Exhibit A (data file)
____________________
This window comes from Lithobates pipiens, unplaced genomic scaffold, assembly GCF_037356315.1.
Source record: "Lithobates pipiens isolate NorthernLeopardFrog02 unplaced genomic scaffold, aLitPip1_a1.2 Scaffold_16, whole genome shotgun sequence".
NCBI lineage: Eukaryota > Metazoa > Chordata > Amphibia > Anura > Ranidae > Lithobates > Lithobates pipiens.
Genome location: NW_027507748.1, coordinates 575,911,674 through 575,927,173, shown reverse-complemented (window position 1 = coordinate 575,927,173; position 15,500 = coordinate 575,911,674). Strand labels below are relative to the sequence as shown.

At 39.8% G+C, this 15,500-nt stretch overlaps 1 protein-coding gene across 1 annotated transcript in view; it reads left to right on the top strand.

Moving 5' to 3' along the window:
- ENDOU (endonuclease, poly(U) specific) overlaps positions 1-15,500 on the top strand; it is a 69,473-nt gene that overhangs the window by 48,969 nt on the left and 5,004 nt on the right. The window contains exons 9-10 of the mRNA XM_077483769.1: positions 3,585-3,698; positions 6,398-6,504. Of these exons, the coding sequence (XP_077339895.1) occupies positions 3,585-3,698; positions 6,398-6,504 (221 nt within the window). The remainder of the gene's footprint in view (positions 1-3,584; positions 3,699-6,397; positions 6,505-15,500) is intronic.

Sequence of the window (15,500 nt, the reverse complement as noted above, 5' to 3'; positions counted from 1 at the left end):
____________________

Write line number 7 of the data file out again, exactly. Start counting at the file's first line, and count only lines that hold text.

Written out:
- ENDOU (endonuclease, poly(U) specific) overlaps positions 1-15,500 on the top strand; it is a 69,473-nt gene that overhangs the window by 48,969 nt on the left and 5,004 nt on the right. The window contains exons 9-10 of the mRNA XM_077483769.1: positions 3,585-3,698; positions 6,398-6,504. Of these exons, the coding sequence (XP_077339895.1) occupies positions 3,585-3,698; positions 6,398-6,504 (221 nt within the window). The remainder of the gene's footprint in view (positions 1-3,584; positions 3,699-6,397; positions 6,505-15,500) is intronic.